“They stalk conventions in skimpy costumes, spending money on geeky merchandise, all to sink their claws into and seduce an unsuspecting Real Geek Boy…but don’t let them fool you, they aren’t really interested. They just want you.” — description of a fake gamer girl via Vocal Media.

There were no gamer boys. Only gamers and — lesser by definition and in their very name — gamer girls.

I finally picked up an Xbox controller — for my boyfriend.

In a way, I went from one stereotype (fake geek girl) to another: the girlfriend of a gamer. After half a decade of adamantly and proudly refusing to pursue something I had no legitimate interest in, I found myself leaning towards video games again. When I finally began gaming in earnest, what I experienced surprised me.

It’s fun, to be honest. I love it. I love spending time with my partner doing something we both enjoy. I love the adventure, the storylines, the vast range of new worlds out there for me to explore.

And it makes me wonder. I wonder what life would have been like for me if, when I first expressed interest in gaming and admitted I didn’t know anything, the boy I told didn’t laugh at me. What if he hadn’t told me to stop trying to be a fake gamer girl? What if he’d taught me instead?

I wonder what it would have been like if as an openly female RuneScape player, I hadn’t been objectified into anonymity. What if I’d been able to form the same kind of friendships I saw forming on there all the time, companionship and camaraderie rather than sexualized treatment?

My life probably would not have been that different, but I’m still bitter that this part of my interests was kept from me for so long. That I had to go through the roundabout and meandering path of being shoved out of games for being a girl, to pretending to be into games just for societal acceptance, to hating games for everything they represented in society, to finally enjoying games.

And for what? Why was I excluded so strongly? Why did those gamer boys fear? Why didn’t they want to let me in on my own terms?

The gamer gatekeepers are afraid of me and people like me.

Back when I falsely pretended to be into video games, I was that girl all those nerds hated. I was someone who pretended to like games in order to infiltrate their secret cult, who didn’t actually like games.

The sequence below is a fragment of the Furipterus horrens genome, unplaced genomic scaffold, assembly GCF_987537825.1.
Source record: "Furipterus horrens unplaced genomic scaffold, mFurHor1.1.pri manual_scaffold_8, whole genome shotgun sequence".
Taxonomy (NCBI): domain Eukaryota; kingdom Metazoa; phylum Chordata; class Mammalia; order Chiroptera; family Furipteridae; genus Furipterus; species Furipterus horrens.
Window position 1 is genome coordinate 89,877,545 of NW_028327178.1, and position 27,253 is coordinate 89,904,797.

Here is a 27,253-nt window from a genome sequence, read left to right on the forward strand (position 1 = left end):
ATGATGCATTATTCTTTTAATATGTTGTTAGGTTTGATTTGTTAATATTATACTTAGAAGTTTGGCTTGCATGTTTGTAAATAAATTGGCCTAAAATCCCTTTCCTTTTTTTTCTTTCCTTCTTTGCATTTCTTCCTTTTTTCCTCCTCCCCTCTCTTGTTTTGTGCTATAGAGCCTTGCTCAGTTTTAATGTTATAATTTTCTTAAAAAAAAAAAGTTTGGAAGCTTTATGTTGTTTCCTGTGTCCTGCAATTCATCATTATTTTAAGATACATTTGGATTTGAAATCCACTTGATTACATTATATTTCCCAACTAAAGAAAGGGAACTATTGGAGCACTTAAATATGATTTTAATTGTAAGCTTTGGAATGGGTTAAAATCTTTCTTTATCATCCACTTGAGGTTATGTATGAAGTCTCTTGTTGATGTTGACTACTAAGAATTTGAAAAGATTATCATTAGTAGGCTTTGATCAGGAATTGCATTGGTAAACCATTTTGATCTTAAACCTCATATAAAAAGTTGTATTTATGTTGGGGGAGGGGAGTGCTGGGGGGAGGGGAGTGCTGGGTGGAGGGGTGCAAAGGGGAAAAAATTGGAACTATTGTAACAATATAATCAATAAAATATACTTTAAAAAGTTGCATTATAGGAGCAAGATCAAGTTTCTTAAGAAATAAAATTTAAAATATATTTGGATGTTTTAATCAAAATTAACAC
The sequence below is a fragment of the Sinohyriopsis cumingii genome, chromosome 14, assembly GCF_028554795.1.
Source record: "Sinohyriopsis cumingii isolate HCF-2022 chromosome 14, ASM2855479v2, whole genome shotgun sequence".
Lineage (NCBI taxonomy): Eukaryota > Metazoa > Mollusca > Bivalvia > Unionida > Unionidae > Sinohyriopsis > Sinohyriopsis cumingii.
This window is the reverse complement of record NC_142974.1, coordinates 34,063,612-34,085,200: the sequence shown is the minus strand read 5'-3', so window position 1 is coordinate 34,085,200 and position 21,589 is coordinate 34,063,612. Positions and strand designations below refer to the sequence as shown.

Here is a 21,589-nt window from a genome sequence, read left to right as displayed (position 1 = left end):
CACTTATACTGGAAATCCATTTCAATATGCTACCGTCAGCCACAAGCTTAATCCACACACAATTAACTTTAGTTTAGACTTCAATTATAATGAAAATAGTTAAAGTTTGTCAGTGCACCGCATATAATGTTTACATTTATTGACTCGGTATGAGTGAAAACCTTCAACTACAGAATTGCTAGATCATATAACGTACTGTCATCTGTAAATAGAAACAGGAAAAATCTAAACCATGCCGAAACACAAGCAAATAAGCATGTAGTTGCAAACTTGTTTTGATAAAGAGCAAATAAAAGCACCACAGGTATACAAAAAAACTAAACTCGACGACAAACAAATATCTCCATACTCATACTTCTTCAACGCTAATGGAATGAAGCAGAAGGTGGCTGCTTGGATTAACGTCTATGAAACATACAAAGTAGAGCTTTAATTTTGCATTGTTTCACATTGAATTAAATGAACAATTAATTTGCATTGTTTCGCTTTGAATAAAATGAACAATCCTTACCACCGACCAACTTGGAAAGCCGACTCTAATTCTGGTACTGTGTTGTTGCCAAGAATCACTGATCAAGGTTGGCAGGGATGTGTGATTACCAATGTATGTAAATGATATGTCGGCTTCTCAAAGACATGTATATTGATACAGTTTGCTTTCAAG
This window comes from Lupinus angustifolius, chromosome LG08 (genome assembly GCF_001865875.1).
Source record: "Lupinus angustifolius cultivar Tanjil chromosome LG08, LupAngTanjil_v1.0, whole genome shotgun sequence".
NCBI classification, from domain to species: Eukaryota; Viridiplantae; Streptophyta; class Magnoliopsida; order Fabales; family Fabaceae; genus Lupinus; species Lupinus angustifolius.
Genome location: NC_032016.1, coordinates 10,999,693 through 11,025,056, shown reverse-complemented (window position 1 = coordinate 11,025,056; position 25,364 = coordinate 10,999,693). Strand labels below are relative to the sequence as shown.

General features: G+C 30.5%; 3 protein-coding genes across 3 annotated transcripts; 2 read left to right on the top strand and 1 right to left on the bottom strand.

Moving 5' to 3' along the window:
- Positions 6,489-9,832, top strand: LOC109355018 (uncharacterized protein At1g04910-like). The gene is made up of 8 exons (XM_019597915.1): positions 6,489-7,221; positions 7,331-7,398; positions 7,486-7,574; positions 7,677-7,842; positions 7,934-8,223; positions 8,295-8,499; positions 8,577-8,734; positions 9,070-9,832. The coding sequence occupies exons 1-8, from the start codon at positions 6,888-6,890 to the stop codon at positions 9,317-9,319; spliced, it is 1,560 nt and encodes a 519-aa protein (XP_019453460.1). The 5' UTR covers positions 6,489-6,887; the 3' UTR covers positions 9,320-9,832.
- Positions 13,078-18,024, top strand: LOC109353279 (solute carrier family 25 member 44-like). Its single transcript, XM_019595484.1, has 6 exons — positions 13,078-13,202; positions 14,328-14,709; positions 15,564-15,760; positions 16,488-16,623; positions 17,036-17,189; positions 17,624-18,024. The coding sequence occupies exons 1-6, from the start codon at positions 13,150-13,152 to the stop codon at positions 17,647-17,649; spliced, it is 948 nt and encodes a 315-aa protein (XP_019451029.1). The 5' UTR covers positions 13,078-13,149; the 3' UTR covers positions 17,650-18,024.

“Sexual harassment is part of a culture, and if you remove that from the fighting game community, it’s not the fighting game community.” — Aris Bakhtanians

They did not question why I or others would try to do this. There was no self-reflection on those fierce and angry emotions: why would a girl risk vitriolic dislike and hate just to be accepted? Why are only boys’ interests valued? What would be so bad if it were true, and I actually was into games?

What are they so afraid they’ll find, in the women who genuinely share their interests and passions? Why wouldn’t they welcome more people into their space, who shared their hobbies? Is it because the identity of a gamer is so fragile that the inclusion of a single woman can shake its foundations?

These gamer boys at once bemoan the fact that nobody will date them while simultaneously forcing away any girls who share their interests. They decry “booth bimbos” as fake due to their attractiveness while rejecting the idea that video games should have more realistic, non-hot female representation.

Are they worried that girls who have the same hobbies as them still won’t like them: not because they’re geeks, but because they’re misogynistic assholes?

I still have a lot of questions and no answers. But I do have a new hobby and a tentative enthusiasm for it. Already, I’ve been questioned, belittled, tested and even laughed at by the boys I’ve mentioned it to. Just like when I was eighteen and my interest was faked, men feel the need to prove I’m not a real gamer — not like them.

But this time, even though I started to play these games for my boyfriend, I’m continuing for myself. Continuing the education and the journey I wish I’d never stopped. I’m a gamer now, and no matter how many people question me, demand to see my credentials, tell me to get out of their sacred space, I’m here to stay.

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Atlanta, GA